Note: Unless your classic car is a Cord, Morris Minor, Olds Toronado, Jeep, or a mid-70s GM X-Body, it is almost certainly a rear-wheel-drive vehicle. We want to make that clear, since this article will only deal with the most common layouts you might encounter in old cars. Also, no mention of McPherson Struts is made, since these devices are generally found on more modern vehicles.
Since the beginning, cars have been suspended by some sort of road shock-cushioning system that smoothes out the irregularities of the road surface and maintains stability. Otherwise, driving them would be so uncomfortable and dangerous that some other form of transportation would be in use today.
Suspension systems use springs to accomplish this task. Spring steel is simply steel that, when bent or twisted, returns to its original shape. In doing so it absorbs the energy created by the movement of the vehicle. On the front end of the car the general suspension systems employed by manufacturers were — and still are, in two cases — leaf springs, torsion bars and coil springs:
Spindle Assembly. Uses solid I-beam axle. Spindle swivels on a kingpin (spindle bolt).
Leaf Springs were hand-me-downs from the carriage trade and are still used today on a few rear axles, trailers and trucks. They are easy to manufacture, inexpensive and relatively effective, although more difficult to "fine tune" to a chassis. The last cars to utilize front leaf springs were the British AC Bristol and Ace sports cars. The AC Cobra was derived from the Bristol.
Torsion Bars were widely used by some foreign manufacturers as well as Chrysler during the 50s, 60s and 70s. The chief advantages of torsion bars are their adjustability and "compactness," when it comes to space considerations. Stabilizer bars, used in virtually all vehicles today, are torsion bars.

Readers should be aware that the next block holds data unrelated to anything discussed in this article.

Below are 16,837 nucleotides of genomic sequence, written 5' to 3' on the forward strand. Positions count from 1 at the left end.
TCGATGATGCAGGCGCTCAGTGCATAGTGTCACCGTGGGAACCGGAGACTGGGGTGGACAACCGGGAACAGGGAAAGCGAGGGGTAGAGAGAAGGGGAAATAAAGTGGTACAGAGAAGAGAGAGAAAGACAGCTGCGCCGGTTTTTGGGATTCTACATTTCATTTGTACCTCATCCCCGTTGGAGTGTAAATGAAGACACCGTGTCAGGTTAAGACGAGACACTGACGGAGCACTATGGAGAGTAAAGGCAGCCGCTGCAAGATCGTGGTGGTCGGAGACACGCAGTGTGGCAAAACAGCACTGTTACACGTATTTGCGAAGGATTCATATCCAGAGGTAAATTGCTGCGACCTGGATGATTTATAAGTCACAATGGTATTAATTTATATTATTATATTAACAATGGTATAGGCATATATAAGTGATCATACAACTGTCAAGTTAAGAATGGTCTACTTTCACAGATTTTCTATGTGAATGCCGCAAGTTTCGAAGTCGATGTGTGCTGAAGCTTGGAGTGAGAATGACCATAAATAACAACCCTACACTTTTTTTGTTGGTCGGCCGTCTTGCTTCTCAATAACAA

Coil Springs were found early on to provide the best combination of ride, control and cost of manufacture and are used in some form on nearly all cars today.
The coil spring, mounted between the upper suspension arm (control arm) and the car's body, is a very common method of arranging the front suspension. Another common method is the mounting of a coil spring between the upper and lower suspension arms, henceforth called control arms. Upper and lower control arms are almost always of unequal length. The reason for doing so is to provide a way to keep the wheel as close to vertical as possible during its up-and-down travel as it moves along the road surface.
The control arms are connected to the car's body at one end by moving joints that are supported by rubber bushings, their purpose being to help locate the arms in space, allow movement and to help cushion road shocks that would transmit through the car body if only bolts were used.
At the wheel end of the control arms are normally found ball joints. Ball joints are used to carry the loads on the wheel while allowing it to move up and down in space. Depending upon design, ball joints can be under tension or compression — an important consideration when attempting to remove them — because spring tension must be properly relieved to prevent serious injury.
Ball joint steering knuckle assembly. Steering knuckle swivels on two ball joints. Red line indicates alignment of ball joints.
As they move ball joints wear, causing looseness in the suspension system that in turn causes steering problems and tire wear. All ball joints have "play," or clearance specifications, beyond which they should be replaced or (in some designs) rebuilt.
Older cars, especially ones with leaf spring front suspensions, generally were not equipped with ball joints. Instead, manufacturers utilized a pivoting metal assembly fitted with bushings to tie the control arms together.